Kinnari: There is another major problem with the way the Honor Code works. It’s not enforced by the professors/TA’s themselves. And we as students are told that we are expected to turn in someone who we see taking extra time. Realistically, none of us are going to do this. Or at least most of us won’t, even if the punishment now seems to fit the crime. This should be the proctor’s responsibility to both know the punishments and enforce them. And, like Becky said, despite these changes we are still going to see students taking a few extra seconds here and there. This puts the person who has to enforce the Honor Code in a difficult position. Are they going to punish several more students than they otherwise would have for taking a few extra seconds? If you want students to really follow these rules, you need a better way to show them that this is going to be taken very seriously. But how can you show them that without, at least in the beginning, ending up with several students on academic probation?

Becky: This is where the Honor Code gets tricky. Because the point of the Honor Code is that students will police ourselves, but often at the end of the exam – when the proctor comes back in – the policing ends. We hand over responsibility to the proctor to enforce the ending time.

Chelsea: The Honor Code is predicated on the fact that students will do the right thing. And technically, the right thing includes handing the exam in on time. Unfortunately, I think students tend to have a looser definition of how “wrong” a few extra seconds is. The gray area is the problem. However, I would hate to suggest that we can’t bear the responsibility of taking exams without a proctor. The policy is something Princeton prides itself on.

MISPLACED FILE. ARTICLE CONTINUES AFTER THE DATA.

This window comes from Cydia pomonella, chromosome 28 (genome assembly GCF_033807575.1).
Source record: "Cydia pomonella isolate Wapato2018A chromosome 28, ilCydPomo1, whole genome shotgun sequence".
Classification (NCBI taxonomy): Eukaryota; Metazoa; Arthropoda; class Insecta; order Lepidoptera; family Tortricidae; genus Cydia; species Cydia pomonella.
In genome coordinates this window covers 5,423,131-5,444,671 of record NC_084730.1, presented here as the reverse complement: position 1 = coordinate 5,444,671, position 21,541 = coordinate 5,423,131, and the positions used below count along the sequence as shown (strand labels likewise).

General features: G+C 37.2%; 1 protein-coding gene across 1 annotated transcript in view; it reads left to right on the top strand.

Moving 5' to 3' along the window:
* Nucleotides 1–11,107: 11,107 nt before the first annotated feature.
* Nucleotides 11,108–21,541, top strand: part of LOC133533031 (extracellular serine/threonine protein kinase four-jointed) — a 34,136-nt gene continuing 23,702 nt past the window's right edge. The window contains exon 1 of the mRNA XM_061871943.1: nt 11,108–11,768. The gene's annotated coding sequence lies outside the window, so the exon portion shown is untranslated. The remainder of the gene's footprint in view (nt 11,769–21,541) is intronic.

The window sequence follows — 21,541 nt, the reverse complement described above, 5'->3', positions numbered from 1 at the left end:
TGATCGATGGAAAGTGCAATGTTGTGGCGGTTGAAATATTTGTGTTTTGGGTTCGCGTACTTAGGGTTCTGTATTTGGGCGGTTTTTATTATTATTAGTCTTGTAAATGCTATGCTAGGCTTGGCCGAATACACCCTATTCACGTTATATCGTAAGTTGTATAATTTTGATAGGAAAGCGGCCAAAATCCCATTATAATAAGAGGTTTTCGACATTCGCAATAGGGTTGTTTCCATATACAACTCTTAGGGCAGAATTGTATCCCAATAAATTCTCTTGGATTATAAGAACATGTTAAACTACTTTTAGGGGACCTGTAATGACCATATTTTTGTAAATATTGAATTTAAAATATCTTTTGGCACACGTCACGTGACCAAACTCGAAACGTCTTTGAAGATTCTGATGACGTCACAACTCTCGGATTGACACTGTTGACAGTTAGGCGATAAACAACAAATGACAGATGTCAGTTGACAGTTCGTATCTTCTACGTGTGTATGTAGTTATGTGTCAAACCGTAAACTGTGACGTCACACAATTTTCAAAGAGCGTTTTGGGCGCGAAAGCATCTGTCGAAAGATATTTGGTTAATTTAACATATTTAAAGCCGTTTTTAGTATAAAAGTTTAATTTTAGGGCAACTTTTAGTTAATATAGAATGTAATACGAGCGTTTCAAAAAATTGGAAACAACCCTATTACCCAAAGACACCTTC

Kinnari: True, but have you ever been in an exam where the professor or TA wasn’t there for the last minute to tell you that time was up? I haven’t. I’m alright with giving up that last minute and having someone in the room to enforce the rule rather than being told that I have to do it. But, again, I can’t see how a professor or TA would really be more comfortable reporting a student than I would for this offense.

Becky: I definitely am not advocating that proctors sit in for the whole exam. But I do think that proctors need to take more responsibility at the end of the exam. For example, in my Econ class it is made very clear that writing over on the exam will cost students points. A big deal was made of the policy in class which reminded people that (at least in this class) writing over on the exam would cost a certain amount of points per minute. I think teachers have the efficacy to decide how to punish writing over on an exam as long as it is consistent for all students taking their exam and the policy is explicit at the start.

Kinnari: Again, you fall into the problem of the gray area. How were students penalized? What separates being penalized for five minutes versus ten seconds? I agree that that would be a better solution, but the implementation of it is tricky and you run into the same sorts of problems. I’ve seen exams where you could take a deduction for an extra fifteen minutes or so, but is that where the problem lies?

Becky: If the teacher decides that 15 minutes is the absolute cutoff, lays out the policy clearly at the start, and enforces it strictly for all students I don’t see a problem with that. The problem isn’t that there is inconsistency between classes but within classes.